The CASS alarm bells continue to ring
The FSA's latest pronouncements about CASS make it all the more likely that insurance intermediaries will press for 'risk transfer' in their terms of business agreements with insurers to avoid CASS altogether.
Last month, I reported that the FSA had announced that it wishes to target insurance intermediaries' client money systems and controls. True to its word, in the FSA's Smaller Wholesale Insurance Intermediaries Newsletter (July edition), it commented that, as a result of the findings from the client money self assessment (which was sent by the FSA to 120 smaller wholesale insurance intermediaries that hold client money), the FSA has identified high level concerns regarding client money compliance.
These concerns include: (i) failure to document properly and record the client money trust; (ii) failure to complete a full and correct client money calculation on a timely basis; and (iii) failure to arrange a client money audit. In addition, earlier this month, the FSA published a consultation paper on its proposal for Recovery and Resolution Plans (RRPs) required of financial institutions (CP11/16). In relation to client money and assets, the consultation paper sets out proposed requirements relating to investment business client money and custody assets, known as the CASS resolution pack (CASS RP). The CASS RP aims to promote the speedier return of client money and custody assets, once a firm has failed, by ensuring that vital information on a firm's client money and custody assets would be readily accessible to the relevant Insolvency Practitioner.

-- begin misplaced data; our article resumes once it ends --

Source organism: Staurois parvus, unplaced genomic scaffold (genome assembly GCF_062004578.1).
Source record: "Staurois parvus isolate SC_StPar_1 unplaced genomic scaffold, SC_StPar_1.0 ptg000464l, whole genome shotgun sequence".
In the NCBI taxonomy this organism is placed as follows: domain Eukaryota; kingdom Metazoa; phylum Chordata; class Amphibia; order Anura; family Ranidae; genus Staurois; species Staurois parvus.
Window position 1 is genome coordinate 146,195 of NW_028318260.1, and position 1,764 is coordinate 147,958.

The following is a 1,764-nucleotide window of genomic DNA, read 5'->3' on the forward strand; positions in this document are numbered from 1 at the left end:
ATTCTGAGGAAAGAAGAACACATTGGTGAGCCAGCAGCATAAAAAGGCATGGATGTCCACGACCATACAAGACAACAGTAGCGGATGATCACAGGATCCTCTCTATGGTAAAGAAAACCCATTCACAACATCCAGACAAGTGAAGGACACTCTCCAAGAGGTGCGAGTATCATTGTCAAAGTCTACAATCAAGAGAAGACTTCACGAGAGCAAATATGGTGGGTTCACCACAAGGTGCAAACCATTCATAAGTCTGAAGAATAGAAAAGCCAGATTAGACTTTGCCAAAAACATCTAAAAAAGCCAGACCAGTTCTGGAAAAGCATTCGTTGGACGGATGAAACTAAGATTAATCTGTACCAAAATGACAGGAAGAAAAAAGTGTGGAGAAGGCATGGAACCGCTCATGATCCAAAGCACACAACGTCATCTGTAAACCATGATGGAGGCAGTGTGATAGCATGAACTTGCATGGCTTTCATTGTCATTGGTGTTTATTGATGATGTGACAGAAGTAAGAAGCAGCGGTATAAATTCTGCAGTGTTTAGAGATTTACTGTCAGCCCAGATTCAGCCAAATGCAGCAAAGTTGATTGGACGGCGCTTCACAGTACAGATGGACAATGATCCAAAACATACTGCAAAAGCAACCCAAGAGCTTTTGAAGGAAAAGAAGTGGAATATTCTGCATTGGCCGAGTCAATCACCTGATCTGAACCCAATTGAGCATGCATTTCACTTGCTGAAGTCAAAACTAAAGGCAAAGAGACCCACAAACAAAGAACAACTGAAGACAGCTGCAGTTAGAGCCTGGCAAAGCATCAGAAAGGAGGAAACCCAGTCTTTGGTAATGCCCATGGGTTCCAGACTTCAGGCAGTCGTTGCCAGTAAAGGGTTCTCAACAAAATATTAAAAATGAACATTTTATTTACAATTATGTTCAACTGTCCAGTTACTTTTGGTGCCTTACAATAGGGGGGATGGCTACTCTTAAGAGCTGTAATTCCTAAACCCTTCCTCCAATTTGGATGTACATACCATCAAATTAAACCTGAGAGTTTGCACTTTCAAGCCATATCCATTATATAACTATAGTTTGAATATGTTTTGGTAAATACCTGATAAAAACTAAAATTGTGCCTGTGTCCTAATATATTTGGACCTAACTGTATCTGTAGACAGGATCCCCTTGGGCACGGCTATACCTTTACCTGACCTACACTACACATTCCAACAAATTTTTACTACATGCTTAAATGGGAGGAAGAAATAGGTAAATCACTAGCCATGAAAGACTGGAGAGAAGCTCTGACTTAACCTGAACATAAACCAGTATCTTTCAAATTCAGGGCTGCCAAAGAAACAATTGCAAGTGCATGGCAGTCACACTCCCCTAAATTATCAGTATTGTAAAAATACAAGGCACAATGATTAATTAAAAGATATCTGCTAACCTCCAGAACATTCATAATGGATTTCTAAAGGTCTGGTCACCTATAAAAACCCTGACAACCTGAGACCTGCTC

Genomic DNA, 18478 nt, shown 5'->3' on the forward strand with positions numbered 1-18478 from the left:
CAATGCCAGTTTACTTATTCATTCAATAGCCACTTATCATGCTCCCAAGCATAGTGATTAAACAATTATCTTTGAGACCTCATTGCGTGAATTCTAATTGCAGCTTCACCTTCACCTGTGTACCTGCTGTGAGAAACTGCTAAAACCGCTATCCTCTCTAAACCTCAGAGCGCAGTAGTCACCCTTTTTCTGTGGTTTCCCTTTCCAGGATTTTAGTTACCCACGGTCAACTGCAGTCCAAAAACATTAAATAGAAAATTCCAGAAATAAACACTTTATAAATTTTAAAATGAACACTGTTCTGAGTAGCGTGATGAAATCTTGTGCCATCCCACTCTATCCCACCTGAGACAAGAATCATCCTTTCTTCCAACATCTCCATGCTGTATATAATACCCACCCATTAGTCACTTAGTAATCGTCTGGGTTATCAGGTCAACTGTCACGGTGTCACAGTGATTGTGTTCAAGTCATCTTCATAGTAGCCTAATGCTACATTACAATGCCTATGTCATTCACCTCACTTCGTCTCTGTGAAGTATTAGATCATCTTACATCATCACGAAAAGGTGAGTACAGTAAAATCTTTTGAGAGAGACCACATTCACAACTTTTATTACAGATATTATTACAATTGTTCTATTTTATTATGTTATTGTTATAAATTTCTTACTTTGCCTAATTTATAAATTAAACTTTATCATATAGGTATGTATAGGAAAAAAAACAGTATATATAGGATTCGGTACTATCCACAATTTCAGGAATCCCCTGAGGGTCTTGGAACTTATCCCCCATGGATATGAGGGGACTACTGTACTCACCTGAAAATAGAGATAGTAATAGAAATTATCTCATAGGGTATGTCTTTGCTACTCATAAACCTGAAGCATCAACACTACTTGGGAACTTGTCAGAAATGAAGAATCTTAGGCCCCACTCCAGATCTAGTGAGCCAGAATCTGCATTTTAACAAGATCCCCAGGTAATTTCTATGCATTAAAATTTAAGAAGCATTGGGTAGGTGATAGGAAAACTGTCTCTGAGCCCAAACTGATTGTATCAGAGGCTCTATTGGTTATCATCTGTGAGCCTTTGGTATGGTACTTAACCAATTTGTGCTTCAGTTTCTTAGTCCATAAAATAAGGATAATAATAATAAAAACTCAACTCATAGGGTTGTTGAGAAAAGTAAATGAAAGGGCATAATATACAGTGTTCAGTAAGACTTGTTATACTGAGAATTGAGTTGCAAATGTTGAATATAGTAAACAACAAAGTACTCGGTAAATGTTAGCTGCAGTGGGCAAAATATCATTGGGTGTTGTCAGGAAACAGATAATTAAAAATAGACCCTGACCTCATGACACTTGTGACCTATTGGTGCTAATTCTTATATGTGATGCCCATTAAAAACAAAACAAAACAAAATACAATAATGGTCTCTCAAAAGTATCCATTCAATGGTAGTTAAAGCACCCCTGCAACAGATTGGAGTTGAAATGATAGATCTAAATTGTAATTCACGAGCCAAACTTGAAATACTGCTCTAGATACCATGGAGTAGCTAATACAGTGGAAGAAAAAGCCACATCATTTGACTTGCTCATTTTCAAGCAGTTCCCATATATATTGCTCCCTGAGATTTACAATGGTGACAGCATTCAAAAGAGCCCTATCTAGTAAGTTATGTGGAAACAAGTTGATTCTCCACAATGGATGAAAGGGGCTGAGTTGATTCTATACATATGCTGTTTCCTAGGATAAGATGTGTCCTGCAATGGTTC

Whilst the FSA press release states the CASS RP proposals will apply to all firms subject to CASS 6 or 7 (investment business) and not CASS 5 (insurance intermediaries), the consultation paper notes that developments in this area will also be of interest to insurers since it is possible that the scope of the requirements for RRPs will be extended to other types of financial services firms in the future after the FSA's consultation.
In light of these developments, it will be no surprise to see insurance intermediaries continue to push the use of risk transfer terms of business agreements in order to fall outside the scope of CASS.